Monological Q and A

My last post on Friday sparked a few comments regarding the possibilities of Q&A with congregations.  There is certainly more to be said for that.  I read an article by a friend wrestling with the biblical tension (for want of a better word), between the need for authoritative presentation of truth (preacher as herald), and the need for engaged relational disciple-making (conversational, relational, mentoring ministry).  We lose so much if we give up one for the other.

While you may want to continue that discussion, and I will return to it at some point, I’d like to address a related matter.  The preacher in a traditional preaching setting still needs to make listeners feel involved.  Pure monologue that leaves listeners feeling like observers of a pre-packaged presentation is less than what it could be.  How can we preach so listeners feel engaged and involved?  A few of many possibilities:

1. Relevant preaching – I suppose this is obvious, but listeners will engage more when a message is relevant to their lives.  That doesn’t mean a heavenly majestic text is trivialised to a silly practical level.  It does mean that the preacher has thought about how the text is relevant to these listeners on this occasion.  The world of the text is earthed in the realities of life.  Then listeners feel involved.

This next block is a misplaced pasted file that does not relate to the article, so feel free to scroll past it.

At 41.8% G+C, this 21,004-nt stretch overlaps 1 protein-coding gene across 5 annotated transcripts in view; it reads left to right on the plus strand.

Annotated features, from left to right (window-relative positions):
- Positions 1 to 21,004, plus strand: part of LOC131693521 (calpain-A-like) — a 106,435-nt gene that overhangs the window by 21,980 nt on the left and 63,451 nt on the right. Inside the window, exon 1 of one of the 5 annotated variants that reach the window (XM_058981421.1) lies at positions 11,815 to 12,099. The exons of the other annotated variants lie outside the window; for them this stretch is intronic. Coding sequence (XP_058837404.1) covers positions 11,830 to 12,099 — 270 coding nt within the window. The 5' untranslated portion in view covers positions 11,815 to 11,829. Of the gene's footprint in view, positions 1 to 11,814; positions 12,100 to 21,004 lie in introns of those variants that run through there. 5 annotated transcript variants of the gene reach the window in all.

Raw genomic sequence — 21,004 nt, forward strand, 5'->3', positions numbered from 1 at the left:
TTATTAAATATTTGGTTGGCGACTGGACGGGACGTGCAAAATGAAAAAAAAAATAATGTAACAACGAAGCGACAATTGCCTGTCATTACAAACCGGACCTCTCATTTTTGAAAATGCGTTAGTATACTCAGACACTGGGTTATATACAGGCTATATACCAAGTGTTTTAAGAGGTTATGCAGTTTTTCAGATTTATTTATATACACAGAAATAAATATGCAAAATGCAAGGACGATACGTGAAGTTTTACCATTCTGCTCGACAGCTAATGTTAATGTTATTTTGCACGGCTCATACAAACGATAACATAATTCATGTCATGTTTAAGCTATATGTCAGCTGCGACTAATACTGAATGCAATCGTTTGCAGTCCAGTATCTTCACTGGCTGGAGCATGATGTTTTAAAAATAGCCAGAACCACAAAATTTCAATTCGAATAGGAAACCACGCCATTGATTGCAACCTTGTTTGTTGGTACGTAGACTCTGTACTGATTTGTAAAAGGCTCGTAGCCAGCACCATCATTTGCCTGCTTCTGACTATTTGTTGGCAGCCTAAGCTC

2. Rhetorical questions – Too many can start to sound false, but a well placed rhetorical question only expresses what the listener is thinking.  Their inner dialogue follows right along with the preacher, “yes, I just thought that, here’s my answer, what does the text say to me now?”  That inner dialogue requires skill from the preacher, but it turns monologue into something far richer.

3. Related to life wording – It’s not hard to change the wording of the main idea, and the main points, from historical description of the text (commentary title approach to outlining), to related to us wording (contemporary full sentence statements approach).  Obviously you go back to the text to support what you’re saying, but it drives the message into today, rather than simply offering an historical lecture followed by an applicational team talk in the final moments.

I’ll add three more suggestions tomorrow.  Feel free to pre-empt or offer your insight.


One thought on “Monological Q and A

  1. I’ve also found that if I know the church well, I can find examples from their lives that will illustrate points in my sermon. Instead of crawling websites for stories or using a story from my own life, I can, with permission, use a story from the life of a person in the church to illustrate a point.

    Along with rhetorical questions, this shouldn’t be over used. I have only done this a few times when the story made a particularly strong connection with the point I was illustrating.

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